void *(*dlmopen)(Lmid_t, const char *, int, void *);
    void *pad[4];
} *_dlfcn_hook;
static struct dlfcn_hook *old_dlfcn_hook, my_dlfcn_hook;

static int depth;
static void enter(void) { if (!depth++) _dlfcn_hook = old_dlfcn_hook; }
static void leave(void) { if (!--depth) _dlfcn_hook = &my_dlfcn_hook; }

void *my_dlopen(const char *file, int mode, void *dl_caller) {
    void *result;
    fprintf(stderr, "%s(%s, %d, %p)\n", __func__, file, mode, dl_caller);
    enter();
    result = dlopen(file, mode);
    leave();
    return result;
}

int my_dlclose(void *handle) {
    int result;
    fprintf(stderr, "%s(%p)\n", __func__, handle);
    enter();
    result = dlclose(handle);
    leave();
    return result;
}

void *my_dlsym(void *handle, const char *name, void *dl_caller) {
    void *result;
    fprintf(stderr, "%s(%p, %s, %p)\n", __func__, handle, name, dl_caller);
    enter();
    result = dlsym(handle, name);
    leave();
    return result;
}

void *my_dlvsym(void *handle, const char *name, const char *version, void *dl_caller) {
    void *result;
    fprintf(stderr, "%s(%p, %s, %s, %p)\n", __func__, handle, name, version, dl_caller);
    enter();
    result = dlvsym(handle, name, version);
    leave();
    return result;
}

char *my_dlerror(void) {
    char *result;
    fprintf(stderr, "%s()\n", __func__);
    enter();
    result = dlerror();
    leave();
    return result;
}

int my_dladdr(const void *address, Dl_info *info) {
    int result;
    fprintf(stderr, "%s(%p, %p)\n", __func__, address, info);
    enter();
    result = dladdr(address, info);
    leave();
    return result;
}

int my_dladdr1(const void *address, Dl_info *info, void **extra_info, int flags) {
    int result;
    fprintf(stderr, "%s(%p, %p, %p, %d)\n", __func__, address, info, extra_info, flags);
    enter();
    result = dladdr1(address, info, extra_info, flags);
    leave();
    return result;
}

int my_dlinfo(void *handle, int request, void *arg, void *dl_caller) {
    int result;
    fprintf(stderr, "%s(%p, %d, %p, %p)\n", __func__, handle, request, arg, dl_caller);
    enter();
    result = dlinfo(handle, request, arg);
    leave();
    return result;
}

void *my_dlmopen(Lmid_t nsid, const char *file, int mode, void *dl_caller) {
    void *result;
    fprintf(stderr, "%s(%lu, %s, %d, %p)\n", __func__, nsid, file, mode, dl_caller);
    enter();
    result = dlmopen(nsid, file, mode);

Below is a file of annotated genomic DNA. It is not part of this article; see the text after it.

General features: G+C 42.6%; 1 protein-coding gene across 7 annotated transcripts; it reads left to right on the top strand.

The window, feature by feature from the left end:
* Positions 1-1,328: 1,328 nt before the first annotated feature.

leave();
    return result;
}

static struct dlfcn_hook my_dlfcn_hook = {
    .dlopen   = my_dlopen,
    .dlclose  = my_dlclose,
    .dlsym    = my_dlsym,
    .dlvsym   = my_dlvsym,
    .dlerror  = my_dlerror,
    .dladdr   = my_dladdr,
    .dlinfo   = my_dlinfo,
    .dlmopen  = my_dlmopen,
    .pad      = {0, 0, 0, 0},
};

__attribute__((constructor))
static void init(void) {
    old_dlfcn_hook = _dlfcn_hook;
    _dlfcn_hook = &my_dlfcn_hook;
}

__attribute__((destructor))
static void fini(void) {
    _dlfcn_hook = old_dlfcn_hook;
}
$ cc -shared -fPIC -o hook.so hook.c
$ cat > a.c
#include <dlfcn.h>
int main() { dlopen("./hook.so", RTLD_LAZY); dlopen("libm.so", RTLD_LAZY); }
^D
$ cc -ldl a.c
$ ./a.out
my_dlopen(libm.so, 1, 0x80484bd)

Unfortunately, my investigations are leading me to conclude that even if you could hook into glibc/elf/dl-load.c:open_verify() (which you can't), it's not possible to make this race-free against somebody writing over segments of your library.

share|improve this answer
    
Sweet, this kinda-of-looks just like what I want... except it's one of those environment variables only checked at startup :-/ The project needing this feature is one that is often loaded as a plugin to another product... however LD_AUDIT looks like something useful to handle when it's used in our controlled applications... –  harningt Jul 21 '09 at 19:43
    
Awesome! I'd give this one of the most useful tidbit of info and mark it the answer except for the case where someone poked a hole outright in the theory. –  harningt Jul 22 '09 at 18:16

This project supposedly solves this on kernel level.

DigSig currently offers:

  • run time signature verification of ELF binaries and shared libraries.
  • support for file's signature revocation.
  • a signature caching mechanism to enhance performances.
share|improve this answer
    
Awesome, sadly missing the common-user usage w/o root rights... –  harningt Jul 21 '09 at 19:01